Bishop Franz-Josef Overbeck © Harald Oppitz (KNA)
Bishop Franz-Josef Overbeck of Essen has admitted mistakes in dealing with a priest twice convicted of abuse. "I have brought guilt upon myself," he now told the current "Time" supplement "Christ World".
When he learned about the case shortly after taking office in Essen at the beginning of 2010, he did not ask to see the personnel file. "Otherwise I might have seen the dimension of the case," the Ruhr bishop said. However, he ruled out a resignation because of this mistake.
Expert opinion to be published
The case of the now 87-year-old priest A. Had caused fierce criticism at the end of 2019. Despite the two convictions, he worked as a pastor in three dioceses, from 2002 as a retired chaplain in the Essen diocese. The participating dioceses of Cologne, Munster and Essen have commissioned investigations into the case. The expert opinion commissioned by the diocese of Essen is to be published on Wednesday.
The priest of the Archdiocese of Cologne had served in Cologne since 1960 and then in Essen-Kettwig, which is part of the archdiocese, before he was sentenced to prison in 1972 for "continued fornication with children and addicts". He then served in the diocese of Munster from 1973 until 1988, when he received a suspended sentence for sexual acts with minors.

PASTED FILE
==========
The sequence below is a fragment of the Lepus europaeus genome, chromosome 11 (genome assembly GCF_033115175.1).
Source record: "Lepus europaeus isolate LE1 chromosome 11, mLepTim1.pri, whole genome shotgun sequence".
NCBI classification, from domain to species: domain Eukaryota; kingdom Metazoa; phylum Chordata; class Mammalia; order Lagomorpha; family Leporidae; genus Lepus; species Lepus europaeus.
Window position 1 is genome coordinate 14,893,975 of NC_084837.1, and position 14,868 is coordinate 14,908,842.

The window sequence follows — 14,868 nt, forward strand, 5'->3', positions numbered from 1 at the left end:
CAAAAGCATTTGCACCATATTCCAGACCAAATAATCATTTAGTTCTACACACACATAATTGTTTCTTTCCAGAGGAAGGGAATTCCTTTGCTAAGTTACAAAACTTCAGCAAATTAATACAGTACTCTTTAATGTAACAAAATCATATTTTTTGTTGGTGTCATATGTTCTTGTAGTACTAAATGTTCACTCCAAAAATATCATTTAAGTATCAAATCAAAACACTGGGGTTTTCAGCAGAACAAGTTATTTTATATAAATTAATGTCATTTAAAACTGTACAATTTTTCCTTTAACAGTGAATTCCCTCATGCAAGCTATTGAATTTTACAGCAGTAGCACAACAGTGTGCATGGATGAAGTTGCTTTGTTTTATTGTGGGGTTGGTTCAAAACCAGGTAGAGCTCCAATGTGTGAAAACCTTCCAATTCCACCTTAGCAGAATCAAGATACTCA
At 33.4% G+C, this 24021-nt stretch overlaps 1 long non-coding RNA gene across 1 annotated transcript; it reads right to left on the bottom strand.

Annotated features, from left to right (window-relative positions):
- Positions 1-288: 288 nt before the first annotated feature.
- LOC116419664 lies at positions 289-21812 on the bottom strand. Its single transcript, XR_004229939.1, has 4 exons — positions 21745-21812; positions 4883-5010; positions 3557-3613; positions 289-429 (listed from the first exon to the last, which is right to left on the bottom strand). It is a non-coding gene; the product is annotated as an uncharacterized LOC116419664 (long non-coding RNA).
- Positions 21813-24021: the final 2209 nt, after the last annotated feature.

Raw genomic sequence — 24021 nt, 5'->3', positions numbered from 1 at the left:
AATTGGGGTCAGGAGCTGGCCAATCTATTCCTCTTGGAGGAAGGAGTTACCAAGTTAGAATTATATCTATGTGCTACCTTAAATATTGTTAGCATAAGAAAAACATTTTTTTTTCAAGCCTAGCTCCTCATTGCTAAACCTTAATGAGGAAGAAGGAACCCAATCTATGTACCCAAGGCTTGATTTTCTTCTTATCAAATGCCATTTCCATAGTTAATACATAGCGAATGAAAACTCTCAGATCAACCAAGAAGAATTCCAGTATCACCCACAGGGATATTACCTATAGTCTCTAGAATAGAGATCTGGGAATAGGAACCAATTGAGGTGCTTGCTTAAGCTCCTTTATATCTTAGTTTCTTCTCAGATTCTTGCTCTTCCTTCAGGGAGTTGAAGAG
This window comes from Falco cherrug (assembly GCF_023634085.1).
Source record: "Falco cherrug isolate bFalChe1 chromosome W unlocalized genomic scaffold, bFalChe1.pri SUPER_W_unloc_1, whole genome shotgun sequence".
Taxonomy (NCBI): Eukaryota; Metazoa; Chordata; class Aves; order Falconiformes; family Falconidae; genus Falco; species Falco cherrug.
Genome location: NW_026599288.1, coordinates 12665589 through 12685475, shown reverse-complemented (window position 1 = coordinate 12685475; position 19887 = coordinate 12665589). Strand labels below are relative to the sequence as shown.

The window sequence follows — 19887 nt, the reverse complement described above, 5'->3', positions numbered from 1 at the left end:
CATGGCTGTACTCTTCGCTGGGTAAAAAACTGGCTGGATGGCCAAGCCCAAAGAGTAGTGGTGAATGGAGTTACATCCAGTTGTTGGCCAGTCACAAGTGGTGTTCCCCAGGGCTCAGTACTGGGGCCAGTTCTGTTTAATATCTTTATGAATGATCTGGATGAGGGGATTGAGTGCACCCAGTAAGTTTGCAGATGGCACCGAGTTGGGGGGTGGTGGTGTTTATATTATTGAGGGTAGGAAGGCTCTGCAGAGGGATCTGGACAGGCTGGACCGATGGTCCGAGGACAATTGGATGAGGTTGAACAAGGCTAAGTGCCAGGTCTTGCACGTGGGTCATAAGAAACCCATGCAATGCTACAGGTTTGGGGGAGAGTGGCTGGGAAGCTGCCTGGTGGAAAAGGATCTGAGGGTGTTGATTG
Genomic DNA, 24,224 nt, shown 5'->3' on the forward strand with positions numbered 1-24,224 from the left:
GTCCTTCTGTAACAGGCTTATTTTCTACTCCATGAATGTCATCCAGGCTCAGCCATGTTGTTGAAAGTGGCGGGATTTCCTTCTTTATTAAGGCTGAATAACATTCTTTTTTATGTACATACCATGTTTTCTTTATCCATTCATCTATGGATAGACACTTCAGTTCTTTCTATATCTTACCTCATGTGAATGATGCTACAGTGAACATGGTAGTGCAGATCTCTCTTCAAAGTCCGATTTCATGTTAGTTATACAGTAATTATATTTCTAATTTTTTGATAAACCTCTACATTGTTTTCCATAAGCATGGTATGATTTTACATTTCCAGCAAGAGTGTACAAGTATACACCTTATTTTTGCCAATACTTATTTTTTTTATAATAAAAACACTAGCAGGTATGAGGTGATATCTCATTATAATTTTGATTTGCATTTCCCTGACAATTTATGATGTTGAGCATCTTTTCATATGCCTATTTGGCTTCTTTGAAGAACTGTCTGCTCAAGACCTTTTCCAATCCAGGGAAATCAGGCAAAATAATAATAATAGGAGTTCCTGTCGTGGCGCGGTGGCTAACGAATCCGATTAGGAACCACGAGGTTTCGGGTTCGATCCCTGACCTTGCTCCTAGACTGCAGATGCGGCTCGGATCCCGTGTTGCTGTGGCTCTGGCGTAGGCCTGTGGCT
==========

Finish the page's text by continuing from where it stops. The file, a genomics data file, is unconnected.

In 1989, A. returned to Cologne as a nursing home chaplain. As a retired chaplain, he was then in Bochum-Wattenscheid in the Essen diocese from 2002 to 2015. Only in 2019 the Cardinal of Cologne Rainer Maria Woelki banned him from priestly services. Meanwhile, the Congregation for the Doctrine of the Faith in the Vatican has begun an ecclesiastical criminal trial against the clergyman, who now lives in a nursing home.
Overbeck rules out resignation
According to Overbeck, no further acts have so far been reported by A. from his time in the Essen diocese became known. But it had been a mistake not to have prevented its use. He had "not properly perceived" his responsibility at the beginning of his time as bishop in Essen. He ruled out a resignation because of this.
"For me, taking responsibility means learning. I consider this appropriate in this case." However, there may be other cases, Overbeck said, "where I might have to set a different tone".
The bishop defended that the expert opinion on the handling of the case by the diocese of Essen had been inaccurate. will not name anyone responsible. "Those responsible in recent years can all know," said the bishop. 'Just knowing who did it doesn't help, though'."
What matters most, he said, is what present and future actions most serve to take responsibility for victims and remove perpetrators from ministry forever. In the case A. At least eleven bishops had been involved over the years, two of them during their time as former personnel managers.